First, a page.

More Evolution and Changes Planned for Marine Lubricants

Marine Lubricants
A view of the main engine room inside an oceanic ship. © Sergiy1975


Evolving Marine Lubricants

As the shipping industry transitions to engines that use new types of fuels that generate less carbon dioxide, cylinder oil development will need to continue to evolve, as lubricants and additives companies learn more about those systems, said a speaker during an online webinar last week.

“The role of additive and lubricant companies is to ensure that our developments take place and work together with the commercial availability of these future fuels,” said Ian Bown, Lubrizol’s technical manager, during “New Fuel Scenarios and Their Impact on Lubrication,” a Riviera Maritime Media Online Seminar held on 9 June.

“It will take time to understand the interactions between lubricant, fuel, and how existing bench tests correlate to real-world conditions, or how we might need to change them.

Kunal Mahajan, Project Manager for Chemicals & Energy at Kline & Co. summarized the four key new fuels that are expected to be gradually incorporated into the global marine engine industry in the coming decades as part of the decarbonization efforts.

IMO 2050 will be even stricter

By 2030, emissions from the shipping industry will have to decrease by 40% and by 2050 by 70%, he said. “One of the ways to do this is with these new fuels,” he added.

In a report released in March, “Global Marine Lubricants: Market Analysis and Opportunities,” Kline focused on four new marine fuels: methanol, liquefied petroleum gas, ammonia, and hydrogen. He noted that each new fuel has pros and cons.

“A qualitative point is that they all reduce emissions compared to the marine fuel currently in use, but some of them reduce [emissions] more, some of them reduce less,” added Mahajan. He explained that while hydrogen reduces all types of emissions by 100%, ammonia offers no reduction in nitrogen oxide emissions. “For methanol, the reduction in carbon emissions is probably around 5%, at most 10%, no more than that.”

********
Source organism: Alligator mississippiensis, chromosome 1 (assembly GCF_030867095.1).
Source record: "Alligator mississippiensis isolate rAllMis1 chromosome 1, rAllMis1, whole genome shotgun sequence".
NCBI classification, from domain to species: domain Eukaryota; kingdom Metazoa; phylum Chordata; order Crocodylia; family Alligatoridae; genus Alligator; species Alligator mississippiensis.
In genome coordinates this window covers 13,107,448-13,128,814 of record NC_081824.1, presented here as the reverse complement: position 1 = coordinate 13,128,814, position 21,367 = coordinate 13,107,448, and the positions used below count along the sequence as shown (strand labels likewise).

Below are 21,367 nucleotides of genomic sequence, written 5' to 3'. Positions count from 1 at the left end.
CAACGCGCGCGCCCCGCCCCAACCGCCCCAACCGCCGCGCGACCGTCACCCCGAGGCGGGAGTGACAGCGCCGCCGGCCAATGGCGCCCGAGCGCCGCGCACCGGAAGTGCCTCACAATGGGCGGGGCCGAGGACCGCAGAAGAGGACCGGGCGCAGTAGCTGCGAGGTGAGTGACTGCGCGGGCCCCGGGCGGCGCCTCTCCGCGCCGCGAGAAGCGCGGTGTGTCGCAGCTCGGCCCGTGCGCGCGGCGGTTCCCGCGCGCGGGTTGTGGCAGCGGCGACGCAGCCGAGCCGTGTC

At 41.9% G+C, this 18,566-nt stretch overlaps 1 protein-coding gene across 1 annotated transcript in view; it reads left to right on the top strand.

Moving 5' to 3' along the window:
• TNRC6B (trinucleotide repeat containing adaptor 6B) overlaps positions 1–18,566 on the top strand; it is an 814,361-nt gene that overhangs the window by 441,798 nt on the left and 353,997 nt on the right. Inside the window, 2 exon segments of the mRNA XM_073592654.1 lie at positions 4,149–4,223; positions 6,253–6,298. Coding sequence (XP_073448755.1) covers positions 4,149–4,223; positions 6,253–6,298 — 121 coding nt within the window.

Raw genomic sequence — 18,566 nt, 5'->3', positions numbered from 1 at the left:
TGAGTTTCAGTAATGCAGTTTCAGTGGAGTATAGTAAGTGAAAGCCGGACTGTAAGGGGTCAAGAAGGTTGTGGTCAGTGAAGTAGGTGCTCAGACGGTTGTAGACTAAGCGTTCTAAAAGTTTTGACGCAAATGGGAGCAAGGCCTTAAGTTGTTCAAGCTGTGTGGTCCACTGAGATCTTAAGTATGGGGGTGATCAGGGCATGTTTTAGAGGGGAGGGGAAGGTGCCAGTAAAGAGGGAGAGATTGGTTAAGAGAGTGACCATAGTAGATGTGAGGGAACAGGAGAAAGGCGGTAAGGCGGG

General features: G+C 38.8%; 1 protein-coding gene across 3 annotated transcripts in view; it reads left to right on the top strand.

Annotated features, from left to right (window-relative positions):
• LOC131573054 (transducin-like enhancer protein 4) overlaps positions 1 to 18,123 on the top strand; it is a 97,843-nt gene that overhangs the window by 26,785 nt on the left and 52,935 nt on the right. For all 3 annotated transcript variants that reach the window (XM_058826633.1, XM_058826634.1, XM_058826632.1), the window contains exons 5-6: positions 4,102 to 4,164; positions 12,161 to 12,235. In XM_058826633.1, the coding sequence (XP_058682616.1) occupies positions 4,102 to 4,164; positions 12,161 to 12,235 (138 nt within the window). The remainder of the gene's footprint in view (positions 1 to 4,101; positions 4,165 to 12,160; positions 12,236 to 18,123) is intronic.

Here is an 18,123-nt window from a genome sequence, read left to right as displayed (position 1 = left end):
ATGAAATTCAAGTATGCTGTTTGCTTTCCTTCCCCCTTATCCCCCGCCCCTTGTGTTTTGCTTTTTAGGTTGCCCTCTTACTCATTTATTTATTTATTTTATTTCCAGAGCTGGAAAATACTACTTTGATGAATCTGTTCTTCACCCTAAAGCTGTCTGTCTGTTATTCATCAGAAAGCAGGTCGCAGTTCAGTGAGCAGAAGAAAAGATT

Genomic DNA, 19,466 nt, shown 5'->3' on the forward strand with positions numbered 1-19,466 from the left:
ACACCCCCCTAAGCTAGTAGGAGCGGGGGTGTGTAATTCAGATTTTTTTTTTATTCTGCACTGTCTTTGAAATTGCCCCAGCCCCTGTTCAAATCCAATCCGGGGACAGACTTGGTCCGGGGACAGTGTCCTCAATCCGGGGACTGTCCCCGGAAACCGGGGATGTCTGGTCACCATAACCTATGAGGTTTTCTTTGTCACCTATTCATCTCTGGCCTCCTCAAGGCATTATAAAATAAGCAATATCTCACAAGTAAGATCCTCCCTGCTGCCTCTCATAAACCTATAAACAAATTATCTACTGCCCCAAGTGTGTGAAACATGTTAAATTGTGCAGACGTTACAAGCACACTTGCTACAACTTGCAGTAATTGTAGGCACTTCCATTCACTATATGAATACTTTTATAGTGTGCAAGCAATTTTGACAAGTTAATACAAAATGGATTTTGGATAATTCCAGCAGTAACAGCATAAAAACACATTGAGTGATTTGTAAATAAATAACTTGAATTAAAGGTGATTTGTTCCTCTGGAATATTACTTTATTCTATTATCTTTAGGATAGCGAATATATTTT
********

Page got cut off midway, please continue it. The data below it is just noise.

He said a current problem with new fuels is their low energy density. “So, basically, you need more storage space for these types of fuel on your ship or vessel, which fatally reduces the space to transport cargo in the case of offshore vessels,” noted Mahajan.

One advantage of methanol and LPG is that the industry already has a lot of experience using both. “If we look at methanol and LPG, they are easily available, in fact, LPG already has almost a thousand supply terminals and hubs, so it can be easily supplied to the shipbuilding industry.” Meanwhile, ammonia offers a higher storage temperature than most other fuels.

According to him, it is estimated that methanol will be used as fuel in around 10 to 15 vessels, with more to be added by 2023. It is estimated that between 45 and 50 LPG-based vessels are in operation or under construction.

While hydrogen is supported by many industry players as a marine fuel of the future, he noted that only two or three hydrogen-based vessels are in operation or under construction. Meanwhile, the shipping industry has been a few years away from using ammonia as a marine fuel, he noted.

“As of today and going forward, engine designers, additive suppliers and lubricant manufacturers are all working to enable these fuels to be part of the marine industry through 2050 and beyond,” said Bown of Lubrizol.